So now here I am, almost a year later, and still basically the same exact weight. I work out HARD for about 1.5 hours a day, I eat remarkably well, and have even started eating m—–f—– vegetables. I do everything a person is supposed to do to lose weight, and I’ve made practically no progress. My mom and I have decided that I really need to be tested again, and this time by a doctor who actually knows her s— and not some worthless s—head at ARC.

Which leaves me in a jam. I am broke. I make like negative dollars in my paycheck, and I have a lot of bills to pay every month. I don’t have $100 to spare on a monthly basis, but I need insurance if I want to get this treated. My only other option is to pay $353 for the initial tests and hope the doctor can figure everything out on the first try because I can’t imagine being able to scrape that together more than once.

What would you do? Would you stay chubby and hate yourself a little more every day, while losing the will to continue working so hard to lose weight and because you see absolutely no results? Or would you go into debt in the hopes that you do have hypothyroidism and all of this could change, while risking the chance that it isn’t and you’re back to square one? [source]

Or…

I’m 22 and I have multiple mental illnesses – complex PTSD, OCD, social anxiety disorder, depression and a sleep disorder – most of which are the result of surviving rape and sexual abuse. I’ve had disordered eating for most of my life, which is currently manifesting as compulsive overeating disorder.

I had lap-band surgery in 2007 and lost a lot of weight, but my doctors kept telling me I needed to lose more. My psychiatrist told me that she thought my social phobia would go away if I achieved a ‘nice figure’. Since my metabolism has been affected by the various medications I’m on, as well as years of yo-yo dieting, it is exceedingly difficult for me to get to a BMI below 28.

My psychiatrist decided to adjust my medication 8 months ago, which caused me to start regaining weight. Since the new antidepressants didn’t work, bingeing was the only way for me to regulate my emotions in order to stay alive. I am now back on the original antidepressant, but it hasn’t been as effective since then.

I saw her a few days ago. Within the first 10 minutes she started attacking me about my weight. It started with the usual spiel about the supposed link between high weight and various diseases, but she seemed angry which was out of character for her. I calmly told her that my weight gain was mostly due to a higher dose of anti-psychotics (which I take to get to sleep). I admitted that I had been eating more, but said that if I didn’t binge I would probably kill myself. She responded by saying, “You are killing yourself” (meaning I would give myself diabetes or hypertension). I told her that I didn’t wish to discuss it any further. When she persisted, in an increasingly censorious tone, I got up to leave and told I wasn’t there to be lectured about being fat. She told me that I was being irrational and making ridiculous accusations. I have low self-esteem and am very sensitive to criticism, so this made me feel as though I’d been struck.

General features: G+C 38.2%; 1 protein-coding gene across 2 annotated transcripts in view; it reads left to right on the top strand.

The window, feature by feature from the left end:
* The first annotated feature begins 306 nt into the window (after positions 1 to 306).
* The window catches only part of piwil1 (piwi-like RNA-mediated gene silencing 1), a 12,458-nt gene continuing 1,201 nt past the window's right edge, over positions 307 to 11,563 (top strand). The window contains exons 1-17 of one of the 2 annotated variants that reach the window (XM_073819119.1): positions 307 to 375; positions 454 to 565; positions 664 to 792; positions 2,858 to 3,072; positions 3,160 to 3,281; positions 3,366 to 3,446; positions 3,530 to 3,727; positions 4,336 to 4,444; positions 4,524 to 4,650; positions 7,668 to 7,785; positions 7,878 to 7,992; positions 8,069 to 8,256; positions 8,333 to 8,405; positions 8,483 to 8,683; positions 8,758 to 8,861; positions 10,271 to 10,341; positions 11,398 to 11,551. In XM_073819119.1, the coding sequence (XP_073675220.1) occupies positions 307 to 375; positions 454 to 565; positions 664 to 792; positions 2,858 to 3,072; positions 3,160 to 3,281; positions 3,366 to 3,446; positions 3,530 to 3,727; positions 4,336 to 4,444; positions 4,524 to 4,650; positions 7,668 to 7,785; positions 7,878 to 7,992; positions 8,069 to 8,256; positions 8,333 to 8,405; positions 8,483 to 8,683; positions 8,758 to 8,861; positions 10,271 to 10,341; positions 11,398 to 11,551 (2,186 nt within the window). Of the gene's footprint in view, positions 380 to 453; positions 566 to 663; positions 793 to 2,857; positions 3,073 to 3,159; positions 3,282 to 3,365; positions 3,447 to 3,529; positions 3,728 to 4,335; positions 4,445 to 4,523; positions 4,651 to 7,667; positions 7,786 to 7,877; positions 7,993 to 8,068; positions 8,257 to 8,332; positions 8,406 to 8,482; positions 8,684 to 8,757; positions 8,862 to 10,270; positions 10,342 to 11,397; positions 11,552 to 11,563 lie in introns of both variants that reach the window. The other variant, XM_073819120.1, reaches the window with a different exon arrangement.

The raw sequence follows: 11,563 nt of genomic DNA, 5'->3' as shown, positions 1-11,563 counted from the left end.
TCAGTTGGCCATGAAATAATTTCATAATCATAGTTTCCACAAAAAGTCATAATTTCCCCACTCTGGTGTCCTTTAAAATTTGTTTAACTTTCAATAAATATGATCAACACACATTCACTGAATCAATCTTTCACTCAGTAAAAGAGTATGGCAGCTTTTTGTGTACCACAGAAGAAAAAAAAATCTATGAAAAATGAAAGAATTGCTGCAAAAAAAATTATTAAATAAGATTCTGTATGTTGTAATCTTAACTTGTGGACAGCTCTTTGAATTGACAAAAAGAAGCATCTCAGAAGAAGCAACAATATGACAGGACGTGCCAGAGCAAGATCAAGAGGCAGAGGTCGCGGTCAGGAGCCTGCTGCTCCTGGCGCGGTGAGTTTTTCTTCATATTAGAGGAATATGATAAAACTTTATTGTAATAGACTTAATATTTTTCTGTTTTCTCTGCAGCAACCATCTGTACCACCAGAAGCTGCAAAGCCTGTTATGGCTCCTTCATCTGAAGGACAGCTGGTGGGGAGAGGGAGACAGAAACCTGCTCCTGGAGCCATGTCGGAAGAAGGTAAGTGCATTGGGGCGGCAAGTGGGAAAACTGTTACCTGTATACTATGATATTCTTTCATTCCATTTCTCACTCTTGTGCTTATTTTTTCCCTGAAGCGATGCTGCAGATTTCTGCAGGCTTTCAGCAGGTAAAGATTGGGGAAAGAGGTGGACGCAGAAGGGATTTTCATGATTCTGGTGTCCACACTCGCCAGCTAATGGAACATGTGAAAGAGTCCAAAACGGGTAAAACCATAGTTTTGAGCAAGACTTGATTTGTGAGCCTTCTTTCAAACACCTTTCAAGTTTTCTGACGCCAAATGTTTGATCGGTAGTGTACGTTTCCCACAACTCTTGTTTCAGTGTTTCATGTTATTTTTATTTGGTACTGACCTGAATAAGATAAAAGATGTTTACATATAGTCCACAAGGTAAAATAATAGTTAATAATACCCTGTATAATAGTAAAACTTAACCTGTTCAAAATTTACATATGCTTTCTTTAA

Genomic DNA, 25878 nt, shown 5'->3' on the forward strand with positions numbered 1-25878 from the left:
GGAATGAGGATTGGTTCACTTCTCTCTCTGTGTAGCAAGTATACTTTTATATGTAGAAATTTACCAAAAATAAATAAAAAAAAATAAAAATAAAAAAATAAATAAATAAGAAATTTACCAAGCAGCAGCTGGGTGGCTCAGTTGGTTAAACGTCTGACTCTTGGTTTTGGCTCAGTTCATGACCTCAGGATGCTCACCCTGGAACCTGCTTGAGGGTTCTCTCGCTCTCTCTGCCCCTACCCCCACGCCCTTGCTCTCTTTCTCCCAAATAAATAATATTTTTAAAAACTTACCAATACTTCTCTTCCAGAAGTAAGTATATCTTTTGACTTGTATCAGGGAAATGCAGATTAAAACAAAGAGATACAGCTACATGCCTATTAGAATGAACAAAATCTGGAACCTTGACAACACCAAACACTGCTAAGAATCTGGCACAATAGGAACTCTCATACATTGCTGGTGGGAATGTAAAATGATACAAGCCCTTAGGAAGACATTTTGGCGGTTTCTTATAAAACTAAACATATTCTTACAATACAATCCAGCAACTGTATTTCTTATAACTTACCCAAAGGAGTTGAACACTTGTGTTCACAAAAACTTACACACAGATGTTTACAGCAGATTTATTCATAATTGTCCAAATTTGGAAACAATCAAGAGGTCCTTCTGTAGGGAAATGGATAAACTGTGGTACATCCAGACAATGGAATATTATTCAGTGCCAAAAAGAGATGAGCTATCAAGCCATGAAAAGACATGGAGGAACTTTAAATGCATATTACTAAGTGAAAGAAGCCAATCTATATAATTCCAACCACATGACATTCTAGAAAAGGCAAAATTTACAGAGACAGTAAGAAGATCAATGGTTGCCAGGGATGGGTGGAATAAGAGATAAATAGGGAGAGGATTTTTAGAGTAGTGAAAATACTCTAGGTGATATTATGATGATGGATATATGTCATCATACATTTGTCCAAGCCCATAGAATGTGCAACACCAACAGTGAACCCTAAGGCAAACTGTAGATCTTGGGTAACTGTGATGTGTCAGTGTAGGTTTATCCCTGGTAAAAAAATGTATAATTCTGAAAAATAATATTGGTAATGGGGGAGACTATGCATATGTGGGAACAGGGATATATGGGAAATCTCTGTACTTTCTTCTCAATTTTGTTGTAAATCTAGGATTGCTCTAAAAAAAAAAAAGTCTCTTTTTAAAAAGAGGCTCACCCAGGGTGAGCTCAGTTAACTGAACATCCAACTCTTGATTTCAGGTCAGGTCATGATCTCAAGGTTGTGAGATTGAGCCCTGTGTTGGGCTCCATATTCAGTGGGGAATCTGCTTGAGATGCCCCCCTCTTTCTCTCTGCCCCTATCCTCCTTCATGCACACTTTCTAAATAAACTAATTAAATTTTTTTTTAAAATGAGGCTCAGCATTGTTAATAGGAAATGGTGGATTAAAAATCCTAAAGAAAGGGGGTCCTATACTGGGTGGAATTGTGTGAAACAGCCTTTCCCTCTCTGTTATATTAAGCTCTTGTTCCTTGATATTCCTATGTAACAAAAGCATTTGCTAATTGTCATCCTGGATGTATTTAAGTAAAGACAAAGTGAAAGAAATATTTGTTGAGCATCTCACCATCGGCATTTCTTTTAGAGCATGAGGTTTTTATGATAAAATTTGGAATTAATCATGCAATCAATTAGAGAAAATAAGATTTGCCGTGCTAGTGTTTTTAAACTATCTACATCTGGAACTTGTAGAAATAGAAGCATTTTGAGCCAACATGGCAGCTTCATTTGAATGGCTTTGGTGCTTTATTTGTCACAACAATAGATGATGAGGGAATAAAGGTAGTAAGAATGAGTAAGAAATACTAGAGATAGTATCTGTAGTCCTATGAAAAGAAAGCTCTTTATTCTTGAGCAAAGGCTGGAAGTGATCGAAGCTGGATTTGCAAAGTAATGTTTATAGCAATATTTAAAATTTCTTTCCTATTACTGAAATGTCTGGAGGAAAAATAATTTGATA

At this point I was sobbing and feeling like I was watching myself from outside my body. I now realise that I was having a panic attack. I thought the gate was locked and I was waiting for her to unlock it (she works from her home and has a locked gate in front of the door for security). Feeling trapped is especially triggering for me because I was raped in a locked house when I was 13. I was struggling to breathe, and being ordered to “stop hyperventilating” wasn’t helping matters. I told her, between sobs, that my problem was my trauma and not the fact that I’m fat. I also kept saying that I wanted to leave. When she asked me why I didn’t just leave, I told her that I couldn’t get out. This seemed to enrage her, and she said, “You’ve been coming here for 6 years and you know you can always open the door, you’re being ridiculous”. I didn’t know this because she is always the one to open the door and the gate and I hadn’t thought to check whether the key was in the lock (which it was).

I left feeling like my stomach had been ripped open. I don’t think I’ve ever felt so betrayed in my life. I’ve told her every detail of every trauma I have, and I trusted her completely. It’s very hard for me to trust anyone, and I’m so angry with her for making it even harder. I don’t know how she can justify what she said when she knows that I’ve been struggling with suicidal thoughts and that I’m not able to handle any more stress at the moment. I’m scared that I’ll have to either stop taking my medication when my prescription runs out or go through the hell of trying to find another psychiatrist, who most likely will turn out to be just as ignorant and judgmental as she did. [source]

One more, sigh:

When I was 10 years old I went my pediatrician for tonsil problems. However, all that seemed important after getting off the scale was my weight. While I was sitting there in terrible pain from tonsillitis (which I’ve been seemingly getting monthly my whole life), he just kept going on about how dangerous it was that I was 10 pounds “overweight.” He guaranteed her that I’d get type 2 diabetes. This is not the first time my doctor visit has went like so. As soon as I was at risk of being “overweight” when I was about nine, he’s been telling my mom to put me on a diet.